Ahead of you, a door leads to the large, modern and very tidy office and then on to a newly refurbished kitchen area and staff loo. To the left of the reception area is the room where funeral arrangements are made – two comfy sofas sit either side of a coffee table and there are blinds across the big window that can be closed to give privacy. An old fashioned dresser holds loads of the more recent cards from families Gemma has helped, every one of them personally addressed to her, and handwritten with notes about how much her involvement helped them.
Through a door on the other side of this room is a small room with various coffins in – families who want to see a coffin rather than just a photo in a brochure can look at and touch the various different styles. An unusual old clock sits on a high windowsill – it doesn’t work, but it was the first thing that Gemma bought when she decided she would open her own business. She and Dan saw it at a car boot sale, and Dan thought it looked like the kind of clock a funeral director would have, so they bought it!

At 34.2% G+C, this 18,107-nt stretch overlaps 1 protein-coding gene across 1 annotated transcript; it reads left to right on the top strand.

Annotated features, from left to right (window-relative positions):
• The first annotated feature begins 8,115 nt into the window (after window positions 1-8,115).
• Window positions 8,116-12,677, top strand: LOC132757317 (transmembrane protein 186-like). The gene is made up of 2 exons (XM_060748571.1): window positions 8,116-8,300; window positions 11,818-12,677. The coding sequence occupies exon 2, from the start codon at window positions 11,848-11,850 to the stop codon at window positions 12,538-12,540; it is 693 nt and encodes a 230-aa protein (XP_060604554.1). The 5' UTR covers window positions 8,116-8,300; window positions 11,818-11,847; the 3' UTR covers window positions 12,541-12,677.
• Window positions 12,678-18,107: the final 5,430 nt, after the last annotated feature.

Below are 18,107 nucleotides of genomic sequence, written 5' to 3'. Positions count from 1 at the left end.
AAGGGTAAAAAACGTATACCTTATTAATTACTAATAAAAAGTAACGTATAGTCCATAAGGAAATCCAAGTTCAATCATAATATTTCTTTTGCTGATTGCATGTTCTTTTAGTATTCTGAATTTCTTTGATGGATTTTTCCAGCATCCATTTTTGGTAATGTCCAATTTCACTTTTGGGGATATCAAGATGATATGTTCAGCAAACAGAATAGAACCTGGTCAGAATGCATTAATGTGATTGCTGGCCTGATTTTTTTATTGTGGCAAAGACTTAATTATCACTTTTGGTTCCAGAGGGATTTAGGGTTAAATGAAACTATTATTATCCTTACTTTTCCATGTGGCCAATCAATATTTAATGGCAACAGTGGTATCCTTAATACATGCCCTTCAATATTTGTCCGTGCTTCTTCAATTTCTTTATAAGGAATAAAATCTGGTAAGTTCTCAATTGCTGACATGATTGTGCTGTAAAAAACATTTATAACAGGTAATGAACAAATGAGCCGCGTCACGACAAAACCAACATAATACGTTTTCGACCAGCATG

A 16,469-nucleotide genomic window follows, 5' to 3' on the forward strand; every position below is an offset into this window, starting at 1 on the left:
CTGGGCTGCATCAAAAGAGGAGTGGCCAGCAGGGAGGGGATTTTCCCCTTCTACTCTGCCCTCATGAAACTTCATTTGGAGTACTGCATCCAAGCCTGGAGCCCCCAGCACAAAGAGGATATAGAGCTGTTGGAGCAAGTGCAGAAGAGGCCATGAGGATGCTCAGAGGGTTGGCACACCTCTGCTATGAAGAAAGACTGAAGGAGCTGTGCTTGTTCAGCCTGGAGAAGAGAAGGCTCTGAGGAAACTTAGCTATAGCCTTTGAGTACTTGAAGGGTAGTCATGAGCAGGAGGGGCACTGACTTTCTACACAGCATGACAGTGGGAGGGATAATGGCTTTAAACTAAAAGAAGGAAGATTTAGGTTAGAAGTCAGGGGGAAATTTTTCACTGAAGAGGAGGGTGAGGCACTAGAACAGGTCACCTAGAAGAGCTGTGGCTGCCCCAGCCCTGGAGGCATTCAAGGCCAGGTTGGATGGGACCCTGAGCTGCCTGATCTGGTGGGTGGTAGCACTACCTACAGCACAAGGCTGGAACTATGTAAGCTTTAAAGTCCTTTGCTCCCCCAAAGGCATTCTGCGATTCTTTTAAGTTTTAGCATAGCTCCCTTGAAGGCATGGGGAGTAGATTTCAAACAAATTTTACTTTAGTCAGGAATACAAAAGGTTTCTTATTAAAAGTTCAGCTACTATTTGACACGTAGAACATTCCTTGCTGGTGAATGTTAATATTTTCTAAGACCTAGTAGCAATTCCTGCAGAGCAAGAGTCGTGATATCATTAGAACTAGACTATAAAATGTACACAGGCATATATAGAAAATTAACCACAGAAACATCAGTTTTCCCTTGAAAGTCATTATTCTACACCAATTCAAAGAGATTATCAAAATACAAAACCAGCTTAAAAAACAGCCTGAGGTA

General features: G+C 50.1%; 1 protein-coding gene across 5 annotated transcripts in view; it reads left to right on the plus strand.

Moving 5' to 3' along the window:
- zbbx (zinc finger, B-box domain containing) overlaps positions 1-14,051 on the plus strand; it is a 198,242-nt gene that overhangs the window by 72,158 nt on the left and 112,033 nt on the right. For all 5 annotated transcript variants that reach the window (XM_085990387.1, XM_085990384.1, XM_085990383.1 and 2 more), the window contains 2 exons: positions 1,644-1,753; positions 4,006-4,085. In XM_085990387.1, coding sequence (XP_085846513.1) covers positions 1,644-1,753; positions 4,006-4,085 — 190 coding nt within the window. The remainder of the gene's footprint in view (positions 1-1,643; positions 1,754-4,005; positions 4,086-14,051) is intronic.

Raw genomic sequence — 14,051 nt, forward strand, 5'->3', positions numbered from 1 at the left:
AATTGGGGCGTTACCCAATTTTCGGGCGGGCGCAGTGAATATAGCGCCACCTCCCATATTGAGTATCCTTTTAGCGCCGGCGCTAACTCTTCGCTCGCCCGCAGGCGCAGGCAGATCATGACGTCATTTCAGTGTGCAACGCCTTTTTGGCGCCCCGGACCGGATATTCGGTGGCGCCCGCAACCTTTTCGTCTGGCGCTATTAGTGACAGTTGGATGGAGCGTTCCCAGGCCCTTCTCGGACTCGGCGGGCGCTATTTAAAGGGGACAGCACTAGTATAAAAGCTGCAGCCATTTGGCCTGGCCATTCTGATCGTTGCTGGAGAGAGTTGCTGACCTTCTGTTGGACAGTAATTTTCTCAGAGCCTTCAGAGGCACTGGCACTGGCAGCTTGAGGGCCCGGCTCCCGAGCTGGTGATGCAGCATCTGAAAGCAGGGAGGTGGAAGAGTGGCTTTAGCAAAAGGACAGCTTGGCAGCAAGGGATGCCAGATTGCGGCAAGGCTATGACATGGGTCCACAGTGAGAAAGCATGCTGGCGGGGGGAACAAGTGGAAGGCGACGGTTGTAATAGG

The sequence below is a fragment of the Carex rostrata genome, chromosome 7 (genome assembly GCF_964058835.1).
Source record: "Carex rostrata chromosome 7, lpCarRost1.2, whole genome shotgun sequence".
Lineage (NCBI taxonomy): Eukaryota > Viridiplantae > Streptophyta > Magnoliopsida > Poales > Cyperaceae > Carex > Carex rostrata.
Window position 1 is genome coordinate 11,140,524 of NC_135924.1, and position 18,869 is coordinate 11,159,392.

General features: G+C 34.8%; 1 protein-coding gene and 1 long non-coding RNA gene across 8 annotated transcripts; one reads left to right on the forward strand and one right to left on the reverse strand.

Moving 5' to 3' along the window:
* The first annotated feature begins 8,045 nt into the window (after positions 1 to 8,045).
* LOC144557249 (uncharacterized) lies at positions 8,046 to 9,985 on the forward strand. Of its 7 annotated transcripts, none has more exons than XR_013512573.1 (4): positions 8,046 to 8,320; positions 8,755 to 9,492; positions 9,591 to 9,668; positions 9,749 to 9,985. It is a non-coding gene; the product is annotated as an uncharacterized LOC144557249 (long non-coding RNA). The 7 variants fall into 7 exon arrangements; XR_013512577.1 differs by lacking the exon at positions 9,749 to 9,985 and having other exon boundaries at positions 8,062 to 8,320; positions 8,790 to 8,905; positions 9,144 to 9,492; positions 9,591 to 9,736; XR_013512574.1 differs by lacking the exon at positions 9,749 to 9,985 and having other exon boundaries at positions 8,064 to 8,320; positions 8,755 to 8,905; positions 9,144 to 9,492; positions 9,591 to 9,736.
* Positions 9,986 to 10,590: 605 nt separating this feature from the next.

Another doorway leads to a little area currently displaying memorial stones, including one that was responsible for breaking Gemma’s foot a few years ago when it fell on her. There are plans to move these outside, and put a small sofa here, as beyond this space is the chapel of rest where families can spend time with their relative, or, if they want to help prepare them for their funeral, where they can dress them.
Beyond the chapel is the mortuary area with fridge space for four people. It’s here that Gemma does all the dressing and preparation herself, and she has a big unit where she keeps make up, hair brushes etc. Looking after the people in her care means Gemma will do whatever families feel is needed, touching up roots, applying gel nails, trimming unwanted hair – all done while chatting quite naturally to the person who has died.
A rear door gives access to the yard where the hearse is kept in a garage and a ramp allows stretchers and coffins to be brought in and out with ease.